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Three UTHealth faculty members named to prestigious UT academy
Three faculty members at The University of Texas Health Science Center at Houston (UTHealth) were among a select few elected this year to The University of Texas Academy of Health Science Education.
Peter Davies, MD, PhD, provost and executive vice president for research; Donald Molony, MD, professor of medicine; and Vaunette Fay, PhD, professor of clinical nursing, joined 23 other current or former UTHealth educators who are members of the academy. They were inducted during the seventh annual “Innovations in Health Science Education” conference in San Antonio.
“Since its inception in 2005, the UT Academy of Health Science Education has been promoting the goals of advancement of the educational mission and recognition of outstanding health science educators in the six health science institutions in The University of Texas System. The academy is a unique system-wide initiative. There are now 100 members of the academy who are acknowledged educational leaders in our institutions. I am very pleased to recognize the election of three outstanding individuals from UTHealth – Peter Davies, Donald Molony and Vaunette – as new members of our academy,” said L. Maximilian Buja, MD, who served as the first president of the academy and is also on the UTHealth faculty.
Davies, who joined UTHealth in 1979, is the Roger J. Bulger, MD, Distinguished Professor and professor of integrative biology and pharmacology at the UTHealth Medical School. The physician-scientist has a longstanding research focus on the molecular biology and pharmacology of the Retinoid X Receptor, which when activated by certain drugs, has shown favorable effects on diabetes and certain cancers.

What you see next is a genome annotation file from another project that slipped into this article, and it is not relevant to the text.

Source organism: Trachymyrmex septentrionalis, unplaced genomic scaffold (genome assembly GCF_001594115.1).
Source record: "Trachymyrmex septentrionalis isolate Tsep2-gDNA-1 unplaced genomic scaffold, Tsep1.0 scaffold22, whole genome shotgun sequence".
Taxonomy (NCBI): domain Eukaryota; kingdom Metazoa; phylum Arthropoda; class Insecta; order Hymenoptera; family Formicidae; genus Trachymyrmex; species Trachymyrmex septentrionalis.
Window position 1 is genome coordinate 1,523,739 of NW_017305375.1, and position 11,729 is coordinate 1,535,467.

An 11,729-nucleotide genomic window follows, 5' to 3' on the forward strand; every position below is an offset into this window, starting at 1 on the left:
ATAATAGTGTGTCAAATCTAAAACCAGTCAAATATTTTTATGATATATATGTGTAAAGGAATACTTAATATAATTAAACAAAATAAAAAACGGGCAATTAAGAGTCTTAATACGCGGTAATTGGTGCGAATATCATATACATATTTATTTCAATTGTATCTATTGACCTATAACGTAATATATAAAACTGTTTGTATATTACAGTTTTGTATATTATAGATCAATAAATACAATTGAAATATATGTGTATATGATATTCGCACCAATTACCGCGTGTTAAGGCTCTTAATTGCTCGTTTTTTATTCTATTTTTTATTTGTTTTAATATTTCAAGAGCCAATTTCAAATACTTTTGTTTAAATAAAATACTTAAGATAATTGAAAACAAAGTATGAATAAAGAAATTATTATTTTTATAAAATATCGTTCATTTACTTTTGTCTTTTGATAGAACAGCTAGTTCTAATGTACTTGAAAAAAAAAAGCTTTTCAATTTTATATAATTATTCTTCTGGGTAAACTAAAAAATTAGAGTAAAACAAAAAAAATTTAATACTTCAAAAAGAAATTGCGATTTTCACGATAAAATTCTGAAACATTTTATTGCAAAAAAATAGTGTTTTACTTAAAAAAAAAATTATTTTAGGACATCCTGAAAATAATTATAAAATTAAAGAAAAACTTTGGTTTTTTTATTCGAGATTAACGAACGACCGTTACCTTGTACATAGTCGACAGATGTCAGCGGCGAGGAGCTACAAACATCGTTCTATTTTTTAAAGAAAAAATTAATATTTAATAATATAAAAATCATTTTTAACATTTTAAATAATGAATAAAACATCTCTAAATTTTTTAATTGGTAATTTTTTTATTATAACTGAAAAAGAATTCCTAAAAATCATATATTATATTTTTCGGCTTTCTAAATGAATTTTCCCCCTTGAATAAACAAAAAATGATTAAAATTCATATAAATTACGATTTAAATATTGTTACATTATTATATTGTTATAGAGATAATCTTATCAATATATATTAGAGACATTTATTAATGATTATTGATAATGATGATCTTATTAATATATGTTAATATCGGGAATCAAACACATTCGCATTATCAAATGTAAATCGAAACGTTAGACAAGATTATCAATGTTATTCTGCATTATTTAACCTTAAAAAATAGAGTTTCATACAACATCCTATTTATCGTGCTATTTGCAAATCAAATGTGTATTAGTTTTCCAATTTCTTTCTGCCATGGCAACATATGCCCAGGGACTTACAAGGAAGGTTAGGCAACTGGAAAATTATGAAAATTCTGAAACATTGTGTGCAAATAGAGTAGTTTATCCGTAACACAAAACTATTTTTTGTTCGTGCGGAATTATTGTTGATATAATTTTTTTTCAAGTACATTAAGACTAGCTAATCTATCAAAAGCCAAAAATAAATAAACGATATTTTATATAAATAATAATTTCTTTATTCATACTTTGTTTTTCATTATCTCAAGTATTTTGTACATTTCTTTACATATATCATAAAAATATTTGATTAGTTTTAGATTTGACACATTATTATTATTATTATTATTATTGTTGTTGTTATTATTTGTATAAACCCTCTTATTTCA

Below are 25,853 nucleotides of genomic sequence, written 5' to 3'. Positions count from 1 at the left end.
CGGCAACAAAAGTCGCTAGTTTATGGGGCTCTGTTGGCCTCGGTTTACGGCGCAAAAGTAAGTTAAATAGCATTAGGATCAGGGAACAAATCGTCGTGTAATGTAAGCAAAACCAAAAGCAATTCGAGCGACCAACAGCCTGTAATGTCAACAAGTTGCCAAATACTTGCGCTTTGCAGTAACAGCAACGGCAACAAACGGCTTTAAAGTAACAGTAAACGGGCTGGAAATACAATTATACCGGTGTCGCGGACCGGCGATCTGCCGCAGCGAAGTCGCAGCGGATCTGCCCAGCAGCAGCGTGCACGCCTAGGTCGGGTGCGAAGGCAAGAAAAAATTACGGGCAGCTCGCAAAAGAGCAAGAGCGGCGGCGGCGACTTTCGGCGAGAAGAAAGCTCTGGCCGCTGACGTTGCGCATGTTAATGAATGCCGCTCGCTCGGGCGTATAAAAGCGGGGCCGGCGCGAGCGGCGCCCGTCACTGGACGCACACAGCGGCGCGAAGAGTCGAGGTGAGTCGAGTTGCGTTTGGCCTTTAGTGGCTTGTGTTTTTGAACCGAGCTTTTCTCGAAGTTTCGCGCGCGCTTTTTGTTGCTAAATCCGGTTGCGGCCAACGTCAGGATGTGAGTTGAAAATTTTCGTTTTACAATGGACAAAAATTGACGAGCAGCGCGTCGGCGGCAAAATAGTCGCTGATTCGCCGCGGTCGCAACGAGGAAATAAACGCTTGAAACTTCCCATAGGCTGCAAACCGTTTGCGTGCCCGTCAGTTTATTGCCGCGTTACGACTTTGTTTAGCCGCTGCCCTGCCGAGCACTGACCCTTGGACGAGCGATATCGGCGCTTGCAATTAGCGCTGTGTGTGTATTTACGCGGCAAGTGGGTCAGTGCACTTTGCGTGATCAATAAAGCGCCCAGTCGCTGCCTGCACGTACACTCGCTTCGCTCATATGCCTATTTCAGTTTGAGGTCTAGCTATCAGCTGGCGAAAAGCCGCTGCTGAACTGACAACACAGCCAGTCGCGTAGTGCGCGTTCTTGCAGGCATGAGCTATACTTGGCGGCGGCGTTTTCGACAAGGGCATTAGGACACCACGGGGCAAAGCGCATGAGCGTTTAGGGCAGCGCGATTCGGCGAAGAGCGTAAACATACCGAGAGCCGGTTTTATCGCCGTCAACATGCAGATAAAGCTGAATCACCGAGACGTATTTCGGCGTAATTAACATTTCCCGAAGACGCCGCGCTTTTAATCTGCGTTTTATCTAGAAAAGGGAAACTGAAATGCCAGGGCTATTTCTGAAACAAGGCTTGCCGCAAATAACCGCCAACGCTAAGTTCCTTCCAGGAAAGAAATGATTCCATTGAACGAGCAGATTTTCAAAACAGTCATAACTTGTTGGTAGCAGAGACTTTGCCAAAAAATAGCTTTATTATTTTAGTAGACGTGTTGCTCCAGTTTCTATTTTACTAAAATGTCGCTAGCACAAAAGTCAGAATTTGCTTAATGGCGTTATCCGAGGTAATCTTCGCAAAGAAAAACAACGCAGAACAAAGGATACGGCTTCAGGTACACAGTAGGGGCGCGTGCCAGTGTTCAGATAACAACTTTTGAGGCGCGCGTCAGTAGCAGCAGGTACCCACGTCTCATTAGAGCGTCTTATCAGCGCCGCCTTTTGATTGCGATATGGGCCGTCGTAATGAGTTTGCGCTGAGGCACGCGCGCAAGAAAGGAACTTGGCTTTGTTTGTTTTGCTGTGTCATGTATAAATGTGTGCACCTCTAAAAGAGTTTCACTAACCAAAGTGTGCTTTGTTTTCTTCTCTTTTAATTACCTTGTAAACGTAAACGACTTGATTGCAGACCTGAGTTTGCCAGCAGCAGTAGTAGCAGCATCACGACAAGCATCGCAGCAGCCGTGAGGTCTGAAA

Molony is professor of medicine in the Division of Renal Diseases and Hypertension at the UTHealth Medical School. Board certified in internal medicine and nephrology, he sees patients at UT Physicians, Nephrology. His research interests include investigations of the cellular and molecular mechanisms of distal nephron injury and repair and the resultant clinical syndromes of toxicant-related acute and chronic renal failure. He is currently investigating the effects of metals on chronic kidney disease in Native Americans. He is also recognized internationally for his contributions to evidence-based nephrology and is a leader at UTHealth in the teaching of evidence-based medicine to medical students and residents.
Fay, professor of clinical nursing in the Department of Nursing Systems at the UTHealth School of Nursing, joined the faculty in 1981. Her academic career has focused on nurse practitioner programs and interdisciplinary education. She currently is working with the Houston Geriatric Education Center grant and is a member of the UTHealth Consortium on Aging.
UT System Executive Vice Chancellor for Health Affairs Kenneth I. Shine, MD, worked with the presidents and selected faculty from the health institutions to establish the academy in 2005. Only a small number of nominees are selected each year, based on their outstanding contributions in the areas of direct teaching, curriculum development, mentorship, educational scholarship and leadership.
Meredith Raine, Office of Advancement
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